OSCAR INDEX: Will Groundswell Of Academy 'Amour' For Emmanuelle Riva Lead To Best Actress Upset?

Emmanuelle Riva Best Actress

With less than two weeks before the Academy Awards, the Oscar conversation is veering from “What now?” to “What if?” Amid all the talk of frontrunners and inevitabilities, some pundits are pondering the inscrutable. What if Oscar voters suddenly ignore all that Argo mojo (which got a further boost last weekend with Best Picture and Best Director wins at the BAFTAs)? What if the Best Supporting Actress race isn’t fait accompli, but instead, as Roger Ebert observed, asserts, as in years past, its independence as the category “where the voters like to throw a curve ball?” What if a BAFTA win earned Emmanuelle Riva a little Oscar Amour?

Let’s check out the Gold Linings Playbook to see how the pundits are calling the races this week:

Emmanuelle Riva Best ActressAcademy Award For Best Picture

A producer, an actor and a director — that sounds like the beginning of a joke, but this anonymous trio shared their Oscar ballots with The Los Angeles Times’ Glenn Whipp. The results are another indication that several of the major Oscar races are at this late date, too close to call. They also hint that Oscar voters might want to, in the words of the Director, “reward the wealth of great work.”

For Best Picture, the producer chose Zero Dark Thirty, the Director Argo, and the Actor Silver Linings Playbook. The latter should please Hollywood Elsewhere’s Jeffrey Wells, who this week issued a provocative call to arms against Argo to Oscar voters:

“At this stage of the game, a vote for Lincoln or Pi is effing wasted…. Why stick to your guns at this stage? To what end? So you can say to yourself "I refused to budge!...I stuck by my principles!"? That and $1.75 will get you a bus ticket (Editor’s note: I checked with Metro and $1.75 won’t get you on the Silver Line—insert your own Playbook pun here). If you want to make a difference you need to stand up, man up, give it up and cast your vote for the one movie that has a real chance of stealing the Best Picture Oscar away from Argo.…”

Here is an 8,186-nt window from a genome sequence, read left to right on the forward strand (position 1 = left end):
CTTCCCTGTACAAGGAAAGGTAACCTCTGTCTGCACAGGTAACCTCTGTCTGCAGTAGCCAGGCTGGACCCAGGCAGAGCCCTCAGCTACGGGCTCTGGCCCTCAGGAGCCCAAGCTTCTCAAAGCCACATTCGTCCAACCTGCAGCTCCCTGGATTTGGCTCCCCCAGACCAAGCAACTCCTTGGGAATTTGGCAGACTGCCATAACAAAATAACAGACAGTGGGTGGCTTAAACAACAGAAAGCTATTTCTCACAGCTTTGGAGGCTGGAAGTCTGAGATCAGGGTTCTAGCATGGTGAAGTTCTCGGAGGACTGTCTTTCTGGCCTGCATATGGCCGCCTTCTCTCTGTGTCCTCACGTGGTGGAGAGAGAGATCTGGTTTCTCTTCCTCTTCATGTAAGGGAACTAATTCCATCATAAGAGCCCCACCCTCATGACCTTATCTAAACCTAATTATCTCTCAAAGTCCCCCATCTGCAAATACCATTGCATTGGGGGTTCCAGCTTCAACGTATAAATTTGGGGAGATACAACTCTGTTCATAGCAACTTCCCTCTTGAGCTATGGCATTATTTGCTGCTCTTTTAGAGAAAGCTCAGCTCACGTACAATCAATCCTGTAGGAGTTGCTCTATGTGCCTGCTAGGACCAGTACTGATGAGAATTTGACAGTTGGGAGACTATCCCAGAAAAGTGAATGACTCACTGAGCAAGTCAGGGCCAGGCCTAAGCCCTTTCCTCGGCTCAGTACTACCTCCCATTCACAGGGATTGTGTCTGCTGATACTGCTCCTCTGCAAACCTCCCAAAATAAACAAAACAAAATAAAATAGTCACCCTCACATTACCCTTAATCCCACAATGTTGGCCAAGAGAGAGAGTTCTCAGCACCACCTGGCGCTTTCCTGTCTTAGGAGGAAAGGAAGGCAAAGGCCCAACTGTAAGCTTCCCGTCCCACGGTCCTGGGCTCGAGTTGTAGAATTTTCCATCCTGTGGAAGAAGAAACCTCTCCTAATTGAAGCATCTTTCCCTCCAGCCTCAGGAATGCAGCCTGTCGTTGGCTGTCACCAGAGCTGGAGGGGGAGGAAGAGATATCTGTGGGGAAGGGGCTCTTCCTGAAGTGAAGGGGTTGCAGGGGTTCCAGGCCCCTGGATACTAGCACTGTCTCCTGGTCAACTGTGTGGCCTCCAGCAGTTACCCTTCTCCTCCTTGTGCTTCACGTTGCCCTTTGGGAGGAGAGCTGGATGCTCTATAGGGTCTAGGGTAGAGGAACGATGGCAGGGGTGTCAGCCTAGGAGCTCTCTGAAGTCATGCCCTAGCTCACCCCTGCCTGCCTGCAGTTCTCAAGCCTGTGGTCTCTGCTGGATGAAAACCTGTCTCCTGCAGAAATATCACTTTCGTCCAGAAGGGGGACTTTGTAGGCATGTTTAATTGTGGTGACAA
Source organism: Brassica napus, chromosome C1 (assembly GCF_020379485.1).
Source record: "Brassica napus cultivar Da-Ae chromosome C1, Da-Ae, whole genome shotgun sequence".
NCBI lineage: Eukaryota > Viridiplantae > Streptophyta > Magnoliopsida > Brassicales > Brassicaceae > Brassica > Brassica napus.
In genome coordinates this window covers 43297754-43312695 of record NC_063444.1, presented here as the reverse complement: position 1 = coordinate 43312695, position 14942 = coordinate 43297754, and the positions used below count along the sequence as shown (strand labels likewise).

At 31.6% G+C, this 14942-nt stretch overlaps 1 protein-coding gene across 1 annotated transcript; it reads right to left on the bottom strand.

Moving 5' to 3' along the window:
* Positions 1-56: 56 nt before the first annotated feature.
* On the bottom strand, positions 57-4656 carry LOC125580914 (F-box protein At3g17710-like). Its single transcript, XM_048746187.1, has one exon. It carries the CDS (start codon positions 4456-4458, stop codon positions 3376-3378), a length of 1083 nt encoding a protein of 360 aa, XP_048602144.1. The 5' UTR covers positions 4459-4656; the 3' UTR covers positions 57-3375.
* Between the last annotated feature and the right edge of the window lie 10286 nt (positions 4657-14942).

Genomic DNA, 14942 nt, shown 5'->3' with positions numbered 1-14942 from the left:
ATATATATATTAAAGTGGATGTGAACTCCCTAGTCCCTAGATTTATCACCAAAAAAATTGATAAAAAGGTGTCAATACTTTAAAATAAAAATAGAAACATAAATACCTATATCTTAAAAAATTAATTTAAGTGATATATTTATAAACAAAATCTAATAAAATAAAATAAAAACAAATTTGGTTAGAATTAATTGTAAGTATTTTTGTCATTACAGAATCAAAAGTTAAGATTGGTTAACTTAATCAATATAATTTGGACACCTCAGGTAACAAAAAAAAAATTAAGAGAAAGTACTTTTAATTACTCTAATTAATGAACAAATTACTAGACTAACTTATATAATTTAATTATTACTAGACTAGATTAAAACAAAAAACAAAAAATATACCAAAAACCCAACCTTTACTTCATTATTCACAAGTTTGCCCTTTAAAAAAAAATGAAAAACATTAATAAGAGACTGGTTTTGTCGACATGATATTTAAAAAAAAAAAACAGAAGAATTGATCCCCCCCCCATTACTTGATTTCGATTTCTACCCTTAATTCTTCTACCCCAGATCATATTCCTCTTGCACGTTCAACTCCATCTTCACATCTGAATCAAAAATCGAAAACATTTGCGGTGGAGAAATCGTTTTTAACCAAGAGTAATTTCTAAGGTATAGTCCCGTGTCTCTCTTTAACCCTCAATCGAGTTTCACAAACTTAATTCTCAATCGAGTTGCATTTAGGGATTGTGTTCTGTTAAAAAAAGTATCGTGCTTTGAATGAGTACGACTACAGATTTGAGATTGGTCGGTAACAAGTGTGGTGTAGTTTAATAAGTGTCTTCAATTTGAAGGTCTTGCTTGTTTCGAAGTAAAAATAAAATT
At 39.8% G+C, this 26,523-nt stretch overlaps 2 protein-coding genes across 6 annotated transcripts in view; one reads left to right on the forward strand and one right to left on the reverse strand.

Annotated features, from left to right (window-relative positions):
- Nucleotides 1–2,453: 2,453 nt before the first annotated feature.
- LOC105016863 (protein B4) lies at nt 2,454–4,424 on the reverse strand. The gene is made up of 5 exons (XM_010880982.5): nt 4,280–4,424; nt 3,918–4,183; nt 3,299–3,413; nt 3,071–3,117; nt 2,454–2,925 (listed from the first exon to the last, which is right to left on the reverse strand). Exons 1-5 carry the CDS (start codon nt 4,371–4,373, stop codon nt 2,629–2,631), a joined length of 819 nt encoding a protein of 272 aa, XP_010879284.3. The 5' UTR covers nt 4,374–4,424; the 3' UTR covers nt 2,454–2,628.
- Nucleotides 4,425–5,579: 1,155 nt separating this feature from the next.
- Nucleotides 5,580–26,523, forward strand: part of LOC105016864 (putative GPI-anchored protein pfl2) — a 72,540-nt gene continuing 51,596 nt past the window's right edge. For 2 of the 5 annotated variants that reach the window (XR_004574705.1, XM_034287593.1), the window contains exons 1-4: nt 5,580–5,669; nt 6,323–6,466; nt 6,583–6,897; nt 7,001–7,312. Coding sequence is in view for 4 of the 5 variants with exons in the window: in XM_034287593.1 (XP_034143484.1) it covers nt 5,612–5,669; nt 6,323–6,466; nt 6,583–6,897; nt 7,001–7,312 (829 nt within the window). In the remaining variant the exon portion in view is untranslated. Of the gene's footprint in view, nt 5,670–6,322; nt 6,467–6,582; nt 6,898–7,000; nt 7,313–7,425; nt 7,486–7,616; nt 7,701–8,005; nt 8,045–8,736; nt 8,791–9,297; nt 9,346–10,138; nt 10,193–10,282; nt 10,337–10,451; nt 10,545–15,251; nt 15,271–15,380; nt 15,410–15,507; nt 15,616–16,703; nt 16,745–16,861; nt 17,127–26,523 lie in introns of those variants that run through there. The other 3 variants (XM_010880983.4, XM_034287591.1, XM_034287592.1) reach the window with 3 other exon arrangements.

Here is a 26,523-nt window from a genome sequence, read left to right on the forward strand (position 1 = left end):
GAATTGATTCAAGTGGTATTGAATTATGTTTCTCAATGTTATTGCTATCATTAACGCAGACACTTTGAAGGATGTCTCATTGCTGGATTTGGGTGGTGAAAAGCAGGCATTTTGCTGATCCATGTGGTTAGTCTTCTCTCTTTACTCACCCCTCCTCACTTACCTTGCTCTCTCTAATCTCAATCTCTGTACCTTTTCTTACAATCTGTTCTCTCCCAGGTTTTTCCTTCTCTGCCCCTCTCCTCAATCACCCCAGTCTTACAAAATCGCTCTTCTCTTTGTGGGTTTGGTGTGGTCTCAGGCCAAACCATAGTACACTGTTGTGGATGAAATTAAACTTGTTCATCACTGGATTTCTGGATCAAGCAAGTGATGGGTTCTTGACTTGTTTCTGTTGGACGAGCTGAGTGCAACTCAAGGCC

Wells’ ideal choice would be Zero Dark Thirty, but he puts it in the same “can’t possibly win” boat as Lincoln or Pi, and so he suggested Silver Linings Playbook for the block. This did not sit well with a good portion of commenters to his post. which Wells acknowledged the next day (“My suggestion was mocked, spat upon. But at least it was honest and constructive….”).

Which brings up the role of the Oscar pundit: Is it to objectively track the ebb and flow of the Oscar race, or to act as advocate? I asked Awards Daily’s Sasha Stone, one of the first of the Oscar bloggers 14 years ago. She graciously emailed back:

“Job one for an Oscar blogger is to read the race as accurately as possible…Every time an Oscar blogger pretends to know what all of the Academy are thinking God kills a kitten. Usually that information is coming from a publicist — an old trick that rarely works anymore. But sometimes it comes from someone like Anne Thompson who really works the beat, goes to the parties and screenings and talks to members. I don't think it's a foolproof way of producing reliable results but I usually take Anne's word over just about anyone else's because I know she's in the thick of it.To survive in today's (competitive) climate, you have to be a little of both: someone who can read the race and someone who advocates when necessary.”

Discuss.

1. Argo

2. Lincoln

3. Silver Linings Playbook

4. Life of Pi

5. Zero Dark Thirty

6. Beasts of the Southern Wild

7. Les Miserables

8. Amour

9. Django Unchained

 Emmanuelle Riva Best Actress

2013 Academy Awards: The Best Director Nominees

With Ben Affleck, Kathryn Bigelow and Tom Hooper not even nominated, this category seems the most elusive. “It’s an exciting twist that leaves the Oscar race almost unprecedentedly free of bellwethers, as the five men in the running have won scarcely any major precursor awards between them,” writes In Contention’s Guy Lodge.

In the aftermath of the BAFTAs, Vanity Fair’s Julie Miller offered some tips for adjusting your Oscar pool ballot.  She, too, seems stymied by this category. “The safe bet is on [Steven] Spielberg,” she suggested, “for rallying Daniel Day-Lewis and screenwriter Tony Kushner and commandeering a decades-long production to make Lincoln.”